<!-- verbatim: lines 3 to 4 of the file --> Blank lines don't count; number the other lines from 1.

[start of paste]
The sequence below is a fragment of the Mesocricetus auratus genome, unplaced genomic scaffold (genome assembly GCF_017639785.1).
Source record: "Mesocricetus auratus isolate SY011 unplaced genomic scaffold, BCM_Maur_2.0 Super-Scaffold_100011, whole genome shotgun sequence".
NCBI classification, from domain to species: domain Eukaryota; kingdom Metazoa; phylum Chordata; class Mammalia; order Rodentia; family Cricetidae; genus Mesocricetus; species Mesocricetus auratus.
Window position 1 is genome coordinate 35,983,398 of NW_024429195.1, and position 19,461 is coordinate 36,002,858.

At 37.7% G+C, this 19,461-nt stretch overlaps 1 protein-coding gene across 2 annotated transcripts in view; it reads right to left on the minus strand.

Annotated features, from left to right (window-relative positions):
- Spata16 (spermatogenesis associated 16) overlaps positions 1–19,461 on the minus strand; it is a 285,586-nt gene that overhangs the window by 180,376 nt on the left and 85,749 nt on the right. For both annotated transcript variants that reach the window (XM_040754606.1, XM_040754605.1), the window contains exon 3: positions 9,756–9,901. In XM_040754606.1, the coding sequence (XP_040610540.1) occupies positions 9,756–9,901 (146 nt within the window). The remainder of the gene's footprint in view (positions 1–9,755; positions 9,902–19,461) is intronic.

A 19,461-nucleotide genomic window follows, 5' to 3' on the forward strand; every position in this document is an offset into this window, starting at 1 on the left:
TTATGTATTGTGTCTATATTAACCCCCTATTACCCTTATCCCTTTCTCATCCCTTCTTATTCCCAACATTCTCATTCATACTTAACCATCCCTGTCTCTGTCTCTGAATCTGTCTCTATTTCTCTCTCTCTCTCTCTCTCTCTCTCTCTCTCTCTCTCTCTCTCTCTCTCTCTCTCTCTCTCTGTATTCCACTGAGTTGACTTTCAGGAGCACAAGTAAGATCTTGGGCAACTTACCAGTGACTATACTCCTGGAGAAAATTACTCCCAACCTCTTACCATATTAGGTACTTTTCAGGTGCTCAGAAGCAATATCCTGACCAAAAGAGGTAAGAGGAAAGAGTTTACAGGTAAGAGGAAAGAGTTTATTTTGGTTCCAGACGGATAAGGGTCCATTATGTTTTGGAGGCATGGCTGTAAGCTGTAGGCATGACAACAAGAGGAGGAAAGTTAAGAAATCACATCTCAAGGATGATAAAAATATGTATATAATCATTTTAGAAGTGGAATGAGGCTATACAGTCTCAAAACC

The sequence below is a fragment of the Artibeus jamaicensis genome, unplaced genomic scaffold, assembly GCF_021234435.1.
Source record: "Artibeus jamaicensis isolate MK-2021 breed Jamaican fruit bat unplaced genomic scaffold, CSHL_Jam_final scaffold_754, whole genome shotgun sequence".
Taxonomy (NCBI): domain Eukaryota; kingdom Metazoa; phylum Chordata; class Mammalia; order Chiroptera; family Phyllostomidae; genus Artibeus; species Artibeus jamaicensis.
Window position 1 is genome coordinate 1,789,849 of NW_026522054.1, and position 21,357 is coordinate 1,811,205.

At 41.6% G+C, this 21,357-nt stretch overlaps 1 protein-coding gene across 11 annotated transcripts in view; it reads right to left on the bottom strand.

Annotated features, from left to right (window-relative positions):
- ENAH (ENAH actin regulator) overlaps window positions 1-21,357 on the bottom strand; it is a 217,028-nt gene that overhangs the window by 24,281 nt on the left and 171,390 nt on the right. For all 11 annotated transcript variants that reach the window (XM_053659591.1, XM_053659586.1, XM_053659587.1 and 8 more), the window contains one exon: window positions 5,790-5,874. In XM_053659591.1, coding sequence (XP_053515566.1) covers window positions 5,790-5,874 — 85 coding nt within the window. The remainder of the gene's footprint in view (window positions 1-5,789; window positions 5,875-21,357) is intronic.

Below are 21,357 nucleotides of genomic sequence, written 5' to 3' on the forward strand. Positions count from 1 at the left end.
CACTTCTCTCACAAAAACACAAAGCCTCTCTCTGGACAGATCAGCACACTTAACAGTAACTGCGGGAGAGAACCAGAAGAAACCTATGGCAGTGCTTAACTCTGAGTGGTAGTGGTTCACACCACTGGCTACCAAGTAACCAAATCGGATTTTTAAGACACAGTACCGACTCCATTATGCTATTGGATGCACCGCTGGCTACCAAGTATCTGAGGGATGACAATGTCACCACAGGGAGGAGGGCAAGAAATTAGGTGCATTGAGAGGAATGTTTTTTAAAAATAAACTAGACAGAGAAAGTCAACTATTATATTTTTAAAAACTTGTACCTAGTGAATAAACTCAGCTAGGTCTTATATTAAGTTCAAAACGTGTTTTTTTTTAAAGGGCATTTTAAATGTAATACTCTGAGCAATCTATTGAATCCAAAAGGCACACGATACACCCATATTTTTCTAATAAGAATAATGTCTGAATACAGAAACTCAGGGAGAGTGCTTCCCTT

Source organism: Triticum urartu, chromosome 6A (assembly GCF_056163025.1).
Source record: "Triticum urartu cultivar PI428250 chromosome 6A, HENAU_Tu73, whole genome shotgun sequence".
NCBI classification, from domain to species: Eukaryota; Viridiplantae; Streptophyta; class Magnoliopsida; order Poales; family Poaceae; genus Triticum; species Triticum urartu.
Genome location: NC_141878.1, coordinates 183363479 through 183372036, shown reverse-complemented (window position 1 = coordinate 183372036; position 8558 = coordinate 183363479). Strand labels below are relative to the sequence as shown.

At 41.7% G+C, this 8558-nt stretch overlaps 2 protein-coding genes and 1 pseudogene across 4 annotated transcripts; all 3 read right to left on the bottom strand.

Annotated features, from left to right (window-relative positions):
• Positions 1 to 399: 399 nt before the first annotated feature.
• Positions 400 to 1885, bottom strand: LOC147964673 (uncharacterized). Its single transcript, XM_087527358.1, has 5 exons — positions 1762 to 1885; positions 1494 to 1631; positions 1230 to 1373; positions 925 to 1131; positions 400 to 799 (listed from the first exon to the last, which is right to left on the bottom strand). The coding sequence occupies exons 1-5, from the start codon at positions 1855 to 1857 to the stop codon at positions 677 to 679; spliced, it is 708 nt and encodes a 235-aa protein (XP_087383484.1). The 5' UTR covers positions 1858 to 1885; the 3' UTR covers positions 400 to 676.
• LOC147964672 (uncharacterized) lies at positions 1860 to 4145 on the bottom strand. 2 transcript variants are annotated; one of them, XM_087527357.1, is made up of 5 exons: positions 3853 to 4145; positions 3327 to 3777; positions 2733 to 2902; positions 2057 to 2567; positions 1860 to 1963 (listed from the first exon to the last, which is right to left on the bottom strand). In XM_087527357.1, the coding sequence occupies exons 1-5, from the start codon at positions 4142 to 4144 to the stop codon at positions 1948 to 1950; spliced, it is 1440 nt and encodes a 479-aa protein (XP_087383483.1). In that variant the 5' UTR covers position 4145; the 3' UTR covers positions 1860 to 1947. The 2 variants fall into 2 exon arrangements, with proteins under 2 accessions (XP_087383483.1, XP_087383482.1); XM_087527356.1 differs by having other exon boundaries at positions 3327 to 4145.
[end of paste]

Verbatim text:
NCBI classification, from domain to species: domain Eukaryota; kingdom Metazoa; phylum Chordata; class Mammalia; order Rodentia; family Cricetidae; genus Mesocricetus; species Mesocricetus auratus.
Window position 1 is genome coordinate 35,983,398 of NW_024429195.1, and position 19,461 is coordinate 36,002,858.